Graham E. Fuller is currently an independent writer, analyst, lecturer, and consultant on Middle Eastern affairs and an adjunct professor of history at Simon Fraser University in Vancouver. He served for fifteen years as an intelligence officer in various countries in the Middle East and Asia, is a former vice chairman of the National Intelligence Council at the CIA, and later a political scientist at RAND. He is the author of numerous books on the Muslim world and Islam—including two on Turkey—and articles for Foreign Affairs, Foreign Policy, The National Interest, The Washington Quarterly, Orbis, and Harvard International Affairs on line.
This timely work explores how, after a long period of isolation, Turkey is becoming a major player in Middle Eastern politics once again. In fact, by acting independently and attempting to reconcile its constitutionally secular form of governance and vibrant traditional culture, it is now for the first time becoming positively viewed by others in the Muslim world as a state worth watching—and maybe even emulating. As a result, Turkey’s dynamic political scene and new search for independence in its foreign policy, however complicating or irritating for the United States today, will nonetheless ultimately serve the best interests of Turkey, the Middle East, and even the West.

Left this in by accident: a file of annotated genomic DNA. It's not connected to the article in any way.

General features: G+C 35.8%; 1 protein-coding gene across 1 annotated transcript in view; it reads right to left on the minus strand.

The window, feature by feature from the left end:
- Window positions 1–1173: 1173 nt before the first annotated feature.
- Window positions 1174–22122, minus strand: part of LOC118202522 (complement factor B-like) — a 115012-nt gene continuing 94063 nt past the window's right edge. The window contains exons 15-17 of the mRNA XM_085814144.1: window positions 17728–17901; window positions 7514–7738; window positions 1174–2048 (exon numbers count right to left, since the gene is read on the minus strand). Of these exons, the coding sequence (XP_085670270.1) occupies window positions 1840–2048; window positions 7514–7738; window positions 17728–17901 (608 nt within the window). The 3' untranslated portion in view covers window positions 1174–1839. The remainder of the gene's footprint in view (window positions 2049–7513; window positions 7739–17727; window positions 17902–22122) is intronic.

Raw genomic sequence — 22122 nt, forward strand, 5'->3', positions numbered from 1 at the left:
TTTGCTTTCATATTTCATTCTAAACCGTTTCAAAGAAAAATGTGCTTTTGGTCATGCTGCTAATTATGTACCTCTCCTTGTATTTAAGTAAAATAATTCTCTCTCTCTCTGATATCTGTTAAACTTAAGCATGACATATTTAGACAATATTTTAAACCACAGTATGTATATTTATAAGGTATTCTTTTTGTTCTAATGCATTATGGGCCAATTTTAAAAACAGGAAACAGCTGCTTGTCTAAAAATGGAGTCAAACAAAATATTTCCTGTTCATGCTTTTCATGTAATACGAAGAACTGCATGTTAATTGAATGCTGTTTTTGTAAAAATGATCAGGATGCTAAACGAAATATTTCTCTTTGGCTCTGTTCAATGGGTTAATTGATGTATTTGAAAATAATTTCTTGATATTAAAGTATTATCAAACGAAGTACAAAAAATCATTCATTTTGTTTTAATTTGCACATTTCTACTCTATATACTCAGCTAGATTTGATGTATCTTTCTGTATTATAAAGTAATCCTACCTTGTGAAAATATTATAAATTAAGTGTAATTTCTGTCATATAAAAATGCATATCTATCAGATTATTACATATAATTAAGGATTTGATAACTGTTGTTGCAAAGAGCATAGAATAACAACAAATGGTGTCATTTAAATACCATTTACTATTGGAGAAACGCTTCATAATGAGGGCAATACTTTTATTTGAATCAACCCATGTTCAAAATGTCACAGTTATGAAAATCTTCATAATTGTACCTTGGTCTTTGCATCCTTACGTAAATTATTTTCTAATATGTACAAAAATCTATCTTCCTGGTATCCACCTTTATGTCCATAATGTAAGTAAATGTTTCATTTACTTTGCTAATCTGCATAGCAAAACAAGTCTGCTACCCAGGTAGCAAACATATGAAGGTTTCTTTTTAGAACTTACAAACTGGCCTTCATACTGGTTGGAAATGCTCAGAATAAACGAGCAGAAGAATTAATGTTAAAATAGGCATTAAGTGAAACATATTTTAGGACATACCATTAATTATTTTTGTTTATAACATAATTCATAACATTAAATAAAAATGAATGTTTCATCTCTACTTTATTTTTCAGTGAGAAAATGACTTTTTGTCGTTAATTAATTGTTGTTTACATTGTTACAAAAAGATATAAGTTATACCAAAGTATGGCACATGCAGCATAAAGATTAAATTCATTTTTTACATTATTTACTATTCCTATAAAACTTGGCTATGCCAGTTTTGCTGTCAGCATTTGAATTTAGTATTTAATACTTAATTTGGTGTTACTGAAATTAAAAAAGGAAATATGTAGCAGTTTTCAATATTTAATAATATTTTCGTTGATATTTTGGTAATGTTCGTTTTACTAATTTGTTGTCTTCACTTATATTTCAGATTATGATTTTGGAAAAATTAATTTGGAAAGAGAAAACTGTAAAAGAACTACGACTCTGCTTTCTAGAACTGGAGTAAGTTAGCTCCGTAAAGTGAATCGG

Drawing heavily on a range of Turkish and Western sources, this multidimensional, lively, and nuanced volume provides an excellent introduction to one of the region’s most fascinating and complex countries and makes a highly valuable contribution to the current debate about Turkey and its place in the world.